The sun has a cycle of it's own (about 1 month). They did a much more accurate study and found the decay rate is tightly correlated to the sun's cycle.
The theory now is that it has to do with the neutrino flux. As we move further from the sun the flux goes down by 1/R^2. We saw that fluctuation first. But the neutrino flux also varies with the solar cycle which is independent of the earth's temperature.
This is very very cool experimental physics. Kudo's to them!
It's catalyzed fusion because the muon isn't used up, it is released to catalyze again. When they discovered this, people were really excited because the muon *does* live long enough to get past the break-even point even when you consider the energy used to create the muon in the first place. There was all kinds of talk of cold fusion (this was back in the 60s I think). The catch is about a 1% chance that the muon gets ejected in such a way from the fusion such that it can't catalyze the next one. That argument is a bit more subtle, but it is apparently what causes the whole thing to fall apart when talking about a net energy gain. It just takes more energy to produce a muon than ~100 fusing hydrogen atoms will provide.
24 lines? Uh, that is a T1. T1 is available everywhere, although it might get rather expensive in some places.
In general, a T1 seems to be much, much less latency than any DSL I have ever seen. A lot fewer routers in the way. End result is that a 1.5Mb T1 is a lot closer to 3Mb DSL, maybe 6Mb in some situations. Having had a business on DSL a couple of times but mostly on T1 connections this has proven itself several times.
In the second case, if the grunts you are commanding don't follow orders, kick them out the corp. Put black marks by their names. Tell everyone how much they suck. Refuse to command them again.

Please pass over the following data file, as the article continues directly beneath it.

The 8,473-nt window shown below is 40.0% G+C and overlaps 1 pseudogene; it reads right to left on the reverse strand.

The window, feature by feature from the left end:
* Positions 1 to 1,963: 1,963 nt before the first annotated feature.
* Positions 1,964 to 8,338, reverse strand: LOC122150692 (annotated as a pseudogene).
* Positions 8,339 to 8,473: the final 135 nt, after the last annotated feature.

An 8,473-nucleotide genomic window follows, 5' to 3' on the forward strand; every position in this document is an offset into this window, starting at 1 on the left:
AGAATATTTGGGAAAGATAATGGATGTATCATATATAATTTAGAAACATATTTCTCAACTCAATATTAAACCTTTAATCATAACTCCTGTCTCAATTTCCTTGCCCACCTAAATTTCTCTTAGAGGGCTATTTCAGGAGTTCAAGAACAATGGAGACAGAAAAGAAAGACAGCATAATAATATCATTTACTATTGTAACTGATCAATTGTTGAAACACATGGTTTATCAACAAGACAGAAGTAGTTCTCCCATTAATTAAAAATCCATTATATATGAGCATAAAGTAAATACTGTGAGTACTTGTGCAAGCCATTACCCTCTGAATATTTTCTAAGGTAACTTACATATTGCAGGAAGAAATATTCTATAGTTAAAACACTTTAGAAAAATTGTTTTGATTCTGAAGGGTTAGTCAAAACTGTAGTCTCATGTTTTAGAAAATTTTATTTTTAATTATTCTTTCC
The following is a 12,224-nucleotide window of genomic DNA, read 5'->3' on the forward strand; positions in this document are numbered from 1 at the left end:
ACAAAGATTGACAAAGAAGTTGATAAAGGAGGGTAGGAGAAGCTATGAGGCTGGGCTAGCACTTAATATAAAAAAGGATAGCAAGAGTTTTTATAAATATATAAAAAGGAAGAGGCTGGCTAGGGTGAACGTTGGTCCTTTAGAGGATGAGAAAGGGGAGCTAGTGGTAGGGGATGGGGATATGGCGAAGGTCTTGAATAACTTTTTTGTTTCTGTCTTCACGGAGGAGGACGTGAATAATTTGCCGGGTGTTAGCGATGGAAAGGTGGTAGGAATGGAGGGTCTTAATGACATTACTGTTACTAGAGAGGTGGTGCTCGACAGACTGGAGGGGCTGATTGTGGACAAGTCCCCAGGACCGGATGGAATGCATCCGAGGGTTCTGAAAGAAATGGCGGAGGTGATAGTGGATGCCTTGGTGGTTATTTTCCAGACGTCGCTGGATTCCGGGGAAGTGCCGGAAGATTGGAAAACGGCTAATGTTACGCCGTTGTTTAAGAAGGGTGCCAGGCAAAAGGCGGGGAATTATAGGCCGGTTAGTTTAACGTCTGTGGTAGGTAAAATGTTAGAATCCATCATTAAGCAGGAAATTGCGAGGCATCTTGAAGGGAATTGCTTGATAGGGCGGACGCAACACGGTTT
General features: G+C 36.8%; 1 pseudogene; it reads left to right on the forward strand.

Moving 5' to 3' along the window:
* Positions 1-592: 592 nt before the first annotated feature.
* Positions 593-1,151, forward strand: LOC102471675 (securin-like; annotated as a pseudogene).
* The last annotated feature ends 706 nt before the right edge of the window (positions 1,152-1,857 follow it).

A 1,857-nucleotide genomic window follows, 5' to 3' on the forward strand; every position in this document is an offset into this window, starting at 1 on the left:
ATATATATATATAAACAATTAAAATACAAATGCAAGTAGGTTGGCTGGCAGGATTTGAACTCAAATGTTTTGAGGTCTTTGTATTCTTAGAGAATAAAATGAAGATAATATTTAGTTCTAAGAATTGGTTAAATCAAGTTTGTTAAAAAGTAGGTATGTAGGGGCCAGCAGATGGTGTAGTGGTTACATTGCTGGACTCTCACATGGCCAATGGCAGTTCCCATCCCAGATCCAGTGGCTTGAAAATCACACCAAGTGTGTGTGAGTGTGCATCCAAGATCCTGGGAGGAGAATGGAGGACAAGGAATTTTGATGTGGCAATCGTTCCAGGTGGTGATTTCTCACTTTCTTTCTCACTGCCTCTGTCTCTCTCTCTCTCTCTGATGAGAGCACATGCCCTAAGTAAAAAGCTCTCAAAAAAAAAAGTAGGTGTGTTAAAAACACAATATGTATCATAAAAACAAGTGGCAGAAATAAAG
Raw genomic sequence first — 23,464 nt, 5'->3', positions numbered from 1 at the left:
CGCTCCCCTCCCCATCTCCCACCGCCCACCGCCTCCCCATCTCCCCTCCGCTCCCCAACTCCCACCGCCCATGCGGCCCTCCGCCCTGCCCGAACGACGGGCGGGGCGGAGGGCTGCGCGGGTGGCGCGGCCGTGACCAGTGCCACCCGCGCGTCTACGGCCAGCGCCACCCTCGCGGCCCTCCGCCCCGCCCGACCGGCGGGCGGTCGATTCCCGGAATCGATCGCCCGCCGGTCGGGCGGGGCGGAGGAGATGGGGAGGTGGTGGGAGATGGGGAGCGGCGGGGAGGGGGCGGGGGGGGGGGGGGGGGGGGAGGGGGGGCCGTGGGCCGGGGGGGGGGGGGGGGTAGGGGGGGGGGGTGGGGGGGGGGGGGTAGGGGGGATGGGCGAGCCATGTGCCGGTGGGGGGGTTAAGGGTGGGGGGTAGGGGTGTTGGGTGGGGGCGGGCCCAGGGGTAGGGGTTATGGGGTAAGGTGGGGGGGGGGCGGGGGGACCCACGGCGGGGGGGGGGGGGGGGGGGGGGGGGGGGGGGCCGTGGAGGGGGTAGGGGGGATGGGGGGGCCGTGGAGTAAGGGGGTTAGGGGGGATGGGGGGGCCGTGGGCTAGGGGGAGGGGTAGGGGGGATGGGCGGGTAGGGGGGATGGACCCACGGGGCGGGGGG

The question, I think, comes down to the DUST players. How many serious players will get involved in the corp/alliance structure? How many halo players will just want some laughs screwing everyone over? If there are enough of the former that you can avoid hiring the latter, this will be awesome. If the *only* way to populate your battlefield is to hire the casual players, then I agree, the RTS side of things will degenerate quickly.
But as long as there are some rewards for winning a fight, I imagine the serious players will gravitate towards the serious generals and form groups that are very hard for casual players to beat. All in all a win for user-driven content.
I don't think feature parity means you can use MS office documents. Feature parity means you can do anything in open office that you can do in MS office.
You're right that I did mix feature sets with interoperability. Both are valid points. There are still lots of things you can do with MS Office that you can't in Open Office. I'll be honest and say I use both. I like OO for basic stuff like simple word documents at home. I don't use it at work because the features simply aren't there. Impress and calc are toys compared to MS Office.
The only thing OO has going for it is the price and multi-OS support. It's quickly becoming slow and bloated though.
Superfluid He is also wickedly cool. If you can build something to house it, and pump on it until it gets cold enough, you should be able to do some cool experiments with it.
Though not as visually appealing as a cloud chamber, building a detector to measure the lifetime of a muon was one of my favorite undergrad experiments. Three scientilators stacked on top of each other wired into a bunch of electronics, along with the right formulas, and you can get a reasonable measurement. My prof gave us a Phys Rev paper describing how it was done years ago, access to the parts we needed, a scope, and a computer that had a labview application set up for counting experiments. We figured out the electronic logic from the paper, used the scope to debug and set all the triggers correctly, then had to figure out how to actually calcuate the lifetime from what we measured (along with systematic + statistical errrors). Hard, yes, but man we learned a good deal about real nuts and bolts experimental physics that quarter.